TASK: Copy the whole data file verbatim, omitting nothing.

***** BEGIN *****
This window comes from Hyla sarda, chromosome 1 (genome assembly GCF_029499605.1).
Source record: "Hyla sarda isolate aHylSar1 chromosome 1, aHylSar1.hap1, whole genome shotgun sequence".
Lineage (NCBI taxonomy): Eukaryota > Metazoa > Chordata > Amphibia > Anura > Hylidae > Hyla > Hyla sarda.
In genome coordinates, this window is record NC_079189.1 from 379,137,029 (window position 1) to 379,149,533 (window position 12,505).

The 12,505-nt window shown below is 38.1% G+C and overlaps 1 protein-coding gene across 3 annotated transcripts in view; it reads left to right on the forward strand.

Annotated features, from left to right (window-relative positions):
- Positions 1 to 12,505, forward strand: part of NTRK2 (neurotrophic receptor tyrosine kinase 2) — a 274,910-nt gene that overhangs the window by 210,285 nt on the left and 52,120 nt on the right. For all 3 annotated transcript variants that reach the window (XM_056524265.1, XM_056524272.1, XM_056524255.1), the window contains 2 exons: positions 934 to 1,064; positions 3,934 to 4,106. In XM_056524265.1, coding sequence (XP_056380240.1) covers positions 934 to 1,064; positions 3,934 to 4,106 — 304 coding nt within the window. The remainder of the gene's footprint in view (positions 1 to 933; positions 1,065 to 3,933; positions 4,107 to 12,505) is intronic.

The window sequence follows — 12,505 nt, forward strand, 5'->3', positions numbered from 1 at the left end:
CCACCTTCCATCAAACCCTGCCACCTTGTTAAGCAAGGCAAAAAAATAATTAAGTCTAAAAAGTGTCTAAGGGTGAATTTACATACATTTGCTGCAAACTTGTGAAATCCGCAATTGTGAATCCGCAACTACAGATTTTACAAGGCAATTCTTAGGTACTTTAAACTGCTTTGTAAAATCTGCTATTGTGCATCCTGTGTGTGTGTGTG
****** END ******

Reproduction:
This window comes from Hyla sarda, chromosome 1 (genome assembly GCF_029499605.1).
Source record: "Hyla sarda isolate aHylSar1 chromosome 1, aHylSar1.hap1, whole genome shotgun sequence".
Lineage (NCBI taxonomy): Eukaryota > Metazoa > Chordata > Amphibia > Anura > Hylidae > Hyla > Hyla sarda.
In genome coordinates, this window is record NC_079189.1 from 379,137,029 (window position 1) to 379,149,533 (window position 12,505).

The 12,505-nt window shown below is 38.1% G+C and overlaps 1 protein-coding gene across 3 annotated transcripts in view; it reads left to right on the forward strand.

Annotated features, from left to right (window-relative positions):
- Positions 1 to 12,505, forward strand: part of NTRK2 (neurotrophic receptor tyrosine kinase 2) — a 274,910-nt gene that overhangs the window by 210,285 nt on the left and 52,120 nt on the right. For all 3 annotated transcript variants that reach the window (XM_056524265.1, XM_056524272.1, XM_056524255.1), the window contains 2 exons: positions 934 to 1,064; positions 3,934 to 4,106. In XM_056524265.1, coding sequence (XP_056380240.1) covers positions 934 to 1,064; positions 3,934 to 4,106 — 304 coding nt within the window. The remainder of the gene's footprint in view (positions 1 to 933; positions 1,065 to 3,933; positions 4,107 to 12,505) is intronic.

The window sequence follows — 12,505 nt, forward strand, 5'->3', positions numbered from 1 at the left end:
CCACCTTCCATCAAACCCTGCCACCTTGTTAAGCAAGGCAAAAAAATAATTAAGTCTAAAAAGTGTCTAAGGGTGAATTTACATACATTTGCTGCAAACTTGTGAAATCCGCAATTGTGAATCCGCAACTACAGATTTTACAAGGCAATTCTTAGGTACTTTAAACTGCTTTGTAAAATCTGCTATTGTGCATCCTGTGTGTGTGTGTG